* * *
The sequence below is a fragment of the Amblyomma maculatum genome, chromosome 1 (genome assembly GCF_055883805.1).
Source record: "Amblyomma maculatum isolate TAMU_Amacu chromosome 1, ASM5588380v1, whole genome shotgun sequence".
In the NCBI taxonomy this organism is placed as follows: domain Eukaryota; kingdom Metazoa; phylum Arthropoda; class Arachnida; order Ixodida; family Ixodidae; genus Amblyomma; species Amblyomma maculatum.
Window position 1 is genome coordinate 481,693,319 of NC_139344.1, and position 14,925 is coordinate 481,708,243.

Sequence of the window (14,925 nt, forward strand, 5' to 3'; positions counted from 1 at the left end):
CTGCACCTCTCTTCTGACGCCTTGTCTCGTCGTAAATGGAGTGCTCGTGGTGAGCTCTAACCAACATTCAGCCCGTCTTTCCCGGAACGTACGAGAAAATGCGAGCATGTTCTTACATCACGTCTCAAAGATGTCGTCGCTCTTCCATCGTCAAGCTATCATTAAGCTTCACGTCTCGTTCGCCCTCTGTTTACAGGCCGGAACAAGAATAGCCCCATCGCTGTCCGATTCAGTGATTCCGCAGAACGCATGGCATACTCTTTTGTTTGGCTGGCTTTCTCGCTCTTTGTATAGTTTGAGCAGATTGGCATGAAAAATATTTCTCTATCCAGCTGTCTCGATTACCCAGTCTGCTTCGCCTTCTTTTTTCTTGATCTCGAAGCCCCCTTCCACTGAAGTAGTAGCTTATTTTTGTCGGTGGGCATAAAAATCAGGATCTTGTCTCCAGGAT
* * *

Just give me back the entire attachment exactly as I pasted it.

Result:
The sequence below is a fragment of the Amblyomma maculatum genome, chromosome 1 (genome assembly GCF_055883805.1).
Source record: "Amblyomma maculatum isolate TAMU_Amacu chromosome 1, ASM5588380v1, whole genome shotgun sequence".
In the NCBI taxonomy this organism is placed as follows: domain Eukaryota; kingdom Metazoa; phylum Arthropoda; class Arachnida; order Ixodida; family Ixodidae; genus Amblyomma; species Amblyomma maculatum.
Window position 1 is genome coordinate 481,693,319 of NC_139344.1, and position 14,925 is coordinate 481,708,243.

Sequence of the window (14,925 nt, forward strand, 5' to 3'; positions counted from 1 at the left end):
CTGCACCTCTCTTCTGACGCCTTGTCTCGTCGTAAATGGAGTGCTCGTGGTGAGCTCTAACCAACATTCAGCCCGTCTTTCCCGGAACGTACGAGAAAATGCGAGCATGTTCTTACATCACGTCTCAAAGATGTCGTCGCTCTTCCATCGTCAAGCTATCATTAAGCTTCACGTCTCGTTCGCCCTCTGTTTACAGGCCGGAACAAGAATAGCCCCATCGCTGTCCGATTCAGTGATTCCGCAGAACGCATGGCATACTCTTTTGTTTGGCTGGCTTTCTCGCTCTTTGTATAGTTTGAGCAGATTGGCATGAAAAATATTTCTCTATCCAGCTGTCTCGATTACCCAGTCTGCTTCGCCTTCTTTTTTCTTGATCTCGAAGCCCCCTTCCACTGAAGTAGTAGCTTATTTTTGTCGGTGGGCATAAAAATCAGGATCTTGTCTCCAGGAT